Indoor Sculpture 1970-1987

Michael Singer has created indoor sculpture since the early 1970s; his earliest works continue to influence and inform his contemporary sculptural spaces and public art. Singer has had several one-person shows, most notably at the Guggenheim Museum, New York City and most recently at the Utzon Center in Aalborg and the Danish Architectural Center in Copenhagen, Denmark. Michael Singer’s sculptures are part of public collections in the United States and abroad, including the Australian National Gallery, Canberra; Louisiana Museum of Modern Art, Humlebaek, Denmark; Guggenheim Museum, New York; The Museum of Modern Art, New York, and the Metropolitan Museum of Art, New York. Singer has participated in a number prominent exhibitions including the Guggenheim’s “Ten Young Artists Theodoron Award Exhibition,” The Kunsthaus Zurich’s “Mythos and Ritual,” and The Museum of Modern Art, New York City “Primitivism in the 20th Century.”

Below is a selection of quotes on Michael Singer’s indoor sculptures and installations:

“The best large sculpture in the Whitney Biennial is a delicate construction of wooden slates, curled and woven through one another and supported on stones, by Michael Singer.  Its ancestor is Giacometti’s The Palace at 4 a.m.  There is a similar feeling of spindliness, fragility and, isolated in its museum cell, a mystery.”

Robert Hughes     Time Magazine, Referring to First Gate Ritual Series 1978

“Singer’s structures resonate with the spiritual aura usually associated with religious art. In much of Singer’s work executed since 1980 there is a feeling of self-containment. These are structures whose ‘walls’ act, not as barriers as they do in Western architecture, but as gates that lead into the interior, evoking fences.  The walls and the platforms that connect them introduce us into a sequence of measured spaces.  These magical enclosures evoke ritualistic associations and encompass a universe that is part nature, part myth. Through his arresting evocative sculpture and drawings Michael Singer gives significance and form to both life and art.”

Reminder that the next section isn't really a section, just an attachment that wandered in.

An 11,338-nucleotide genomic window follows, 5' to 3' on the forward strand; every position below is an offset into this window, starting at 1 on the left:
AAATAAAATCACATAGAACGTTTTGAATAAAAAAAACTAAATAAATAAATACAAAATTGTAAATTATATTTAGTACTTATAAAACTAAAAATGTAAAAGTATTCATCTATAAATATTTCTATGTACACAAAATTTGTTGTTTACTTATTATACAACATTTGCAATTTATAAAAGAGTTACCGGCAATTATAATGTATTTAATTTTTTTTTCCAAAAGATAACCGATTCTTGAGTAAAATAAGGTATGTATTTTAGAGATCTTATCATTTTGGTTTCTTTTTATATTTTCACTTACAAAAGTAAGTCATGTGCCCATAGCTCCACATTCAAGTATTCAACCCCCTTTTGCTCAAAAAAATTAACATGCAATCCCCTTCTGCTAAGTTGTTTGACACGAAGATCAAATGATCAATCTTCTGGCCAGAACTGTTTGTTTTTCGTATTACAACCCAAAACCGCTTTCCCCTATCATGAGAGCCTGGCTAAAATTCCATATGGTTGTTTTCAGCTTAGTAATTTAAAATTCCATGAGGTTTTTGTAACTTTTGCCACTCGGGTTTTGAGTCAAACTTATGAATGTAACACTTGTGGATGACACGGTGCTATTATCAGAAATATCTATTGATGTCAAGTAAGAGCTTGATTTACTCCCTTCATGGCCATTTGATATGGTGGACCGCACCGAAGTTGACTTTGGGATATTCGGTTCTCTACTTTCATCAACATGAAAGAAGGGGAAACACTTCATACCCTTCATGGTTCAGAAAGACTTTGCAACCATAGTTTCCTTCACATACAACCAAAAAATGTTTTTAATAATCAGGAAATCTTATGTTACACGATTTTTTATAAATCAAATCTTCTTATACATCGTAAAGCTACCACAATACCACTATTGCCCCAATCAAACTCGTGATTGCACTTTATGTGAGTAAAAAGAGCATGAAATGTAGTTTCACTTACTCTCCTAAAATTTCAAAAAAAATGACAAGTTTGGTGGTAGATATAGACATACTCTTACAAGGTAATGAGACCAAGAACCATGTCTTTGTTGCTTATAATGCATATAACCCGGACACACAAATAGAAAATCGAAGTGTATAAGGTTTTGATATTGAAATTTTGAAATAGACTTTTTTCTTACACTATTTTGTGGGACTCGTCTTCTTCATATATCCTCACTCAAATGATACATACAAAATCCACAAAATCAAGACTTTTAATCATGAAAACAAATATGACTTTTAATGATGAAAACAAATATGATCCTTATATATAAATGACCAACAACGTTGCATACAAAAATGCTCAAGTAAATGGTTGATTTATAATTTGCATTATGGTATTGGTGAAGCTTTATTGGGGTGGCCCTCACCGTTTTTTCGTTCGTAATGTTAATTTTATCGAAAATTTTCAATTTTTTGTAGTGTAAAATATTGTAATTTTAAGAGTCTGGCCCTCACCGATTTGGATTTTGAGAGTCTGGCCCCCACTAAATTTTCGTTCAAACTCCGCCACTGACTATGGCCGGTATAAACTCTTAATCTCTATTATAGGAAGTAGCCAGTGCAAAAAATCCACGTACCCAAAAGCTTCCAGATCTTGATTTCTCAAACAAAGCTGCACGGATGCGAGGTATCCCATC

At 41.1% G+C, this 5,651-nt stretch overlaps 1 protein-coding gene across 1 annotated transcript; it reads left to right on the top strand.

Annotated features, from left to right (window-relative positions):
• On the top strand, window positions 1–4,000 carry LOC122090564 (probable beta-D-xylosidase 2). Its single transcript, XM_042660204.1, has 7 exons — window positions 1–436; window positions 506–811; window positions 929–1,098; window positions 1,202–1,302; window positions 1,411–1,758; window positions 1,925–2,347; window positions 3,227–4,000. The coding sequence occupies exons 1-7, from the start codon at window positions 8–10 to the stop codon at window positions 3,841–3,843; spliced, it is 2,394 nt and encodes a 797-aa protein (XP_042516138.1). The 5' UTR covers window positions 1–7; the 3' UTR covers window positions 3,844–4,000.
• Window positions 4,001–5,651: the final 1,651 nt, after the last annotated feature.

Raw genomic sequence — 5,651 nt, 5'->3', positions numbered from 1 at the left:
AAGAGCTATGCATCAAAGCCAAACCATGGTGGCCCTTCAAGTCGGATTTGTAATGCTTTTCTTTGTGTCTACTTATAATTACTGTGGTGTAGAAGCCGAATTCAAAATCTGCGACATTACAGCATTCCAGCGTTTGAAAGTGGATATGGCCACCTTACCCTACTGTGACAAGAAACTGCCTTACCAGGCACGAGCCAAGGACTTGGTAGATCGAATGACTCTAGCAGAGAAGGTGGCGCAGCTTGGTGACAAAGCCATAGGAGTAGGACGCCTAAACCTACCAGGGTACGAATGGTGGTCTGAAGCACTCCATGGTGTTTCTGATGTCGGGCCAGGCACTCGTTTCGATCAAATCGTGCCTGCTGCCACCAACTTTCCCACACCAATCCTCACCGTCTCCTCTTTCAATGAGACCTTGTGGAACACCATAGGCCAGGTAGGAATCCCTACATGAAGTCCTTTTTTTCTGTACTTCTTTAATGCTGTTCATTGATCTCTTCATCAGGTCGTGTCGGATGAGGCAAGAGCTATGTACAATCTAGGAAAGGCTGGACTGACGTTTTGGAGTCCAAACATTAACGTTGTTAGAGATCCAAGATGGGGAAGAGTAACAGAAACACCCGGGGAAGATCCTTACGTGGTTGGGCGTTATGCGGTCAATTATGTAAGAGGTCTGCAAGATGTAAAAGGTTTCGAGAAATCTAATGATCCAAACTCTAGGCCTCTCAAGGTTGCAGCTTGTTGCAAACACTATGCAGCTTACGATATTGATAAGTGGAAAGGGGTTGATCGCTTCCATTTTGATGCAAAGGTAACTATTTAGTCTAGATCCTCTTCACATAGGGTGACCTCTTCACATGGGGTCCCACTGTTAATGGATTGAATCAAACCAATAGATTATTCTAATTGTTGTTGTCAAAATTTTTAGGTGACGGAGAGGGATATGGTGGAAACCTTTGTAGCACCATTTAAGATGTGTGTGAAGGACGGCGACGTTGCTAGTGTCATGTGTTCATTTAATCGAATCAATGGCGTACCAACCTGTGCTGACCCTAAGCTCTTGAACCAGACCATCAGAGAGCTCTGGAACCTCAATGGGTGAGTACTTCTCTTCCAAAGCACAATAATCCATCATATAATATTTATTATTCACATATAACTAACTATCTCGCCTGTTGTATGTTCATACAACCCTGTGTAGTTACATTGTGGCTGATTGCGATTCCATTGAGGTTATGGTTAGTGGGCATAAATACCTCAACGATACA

Diane Waldman   Solomon R. Guggenheim Museum, “Michael Singer” catalogue


Below is a selection of Michael Singer’s indoor sculptures from 1970-1987.

Sculptures are listed in the order of the slides:

Ritual Series 80/81. 1980-1981, wood, fieldstones. 58 x 207 x 217”.  Collection of the Solomon R. Guggenheim Museum, New York. (slides 1-3)

First Gate Ritual Series 10/78. 1978, wood, stone, phragmites. 108 x 156 x 180”. Collection of the Museum of Modern Art, New York City.

Cloud Hands Ritual Series. 1985, wood, granite, fieldstones. 68 x 160 x144”. Solomon R. Guggenheim Museum International Sculpture Exhibition, 1985, Courtesy of Sperone Westwater, Inc, New York City.

Ritual Series / Syntax. 1986, granite, wood and fieldstones. 60 x 144 x 120”

Ritual Series 80/81. 1980-1981, wood, fieldstones. 58 x 207 x 217”.  Collection of the Solomon R. Guggenheim Museum, New York.

First Gate Ritual Series. 1982, granite, slate, fieldstones. 30 x 144 x 72”. Collection of the Hirschorn Museum of Art, Washington D.C., gift of Vera List.

Cloud Hands Ritual Series 80/81. 1980-81, pine, ash and stone. 57 x 171.5 x 201”. Collection of the Louisiana Museum of Modern Art, Humlebæk, Denmark.

Limit Balance III. 1971, steal I beams, 336 x 180 x 36”  (left)  Unit Balance I. 1971, wood. 48 x 108 x 60”  (right)   Installation View, Ten Young Artists: Theodoron Awards, Solomon R. Guggenheim Museum, New York, 1971.

Cloud Hands Ritual Series 83. 1983, granite, fieldstones. 26 x 105 x 64”.

Photography: David Stansbury and Michael Singer

Time lapse Installation of First Gate Ritual Series 10/78 Sculpture

Michael Singer Indoor Sculpture 1970-1987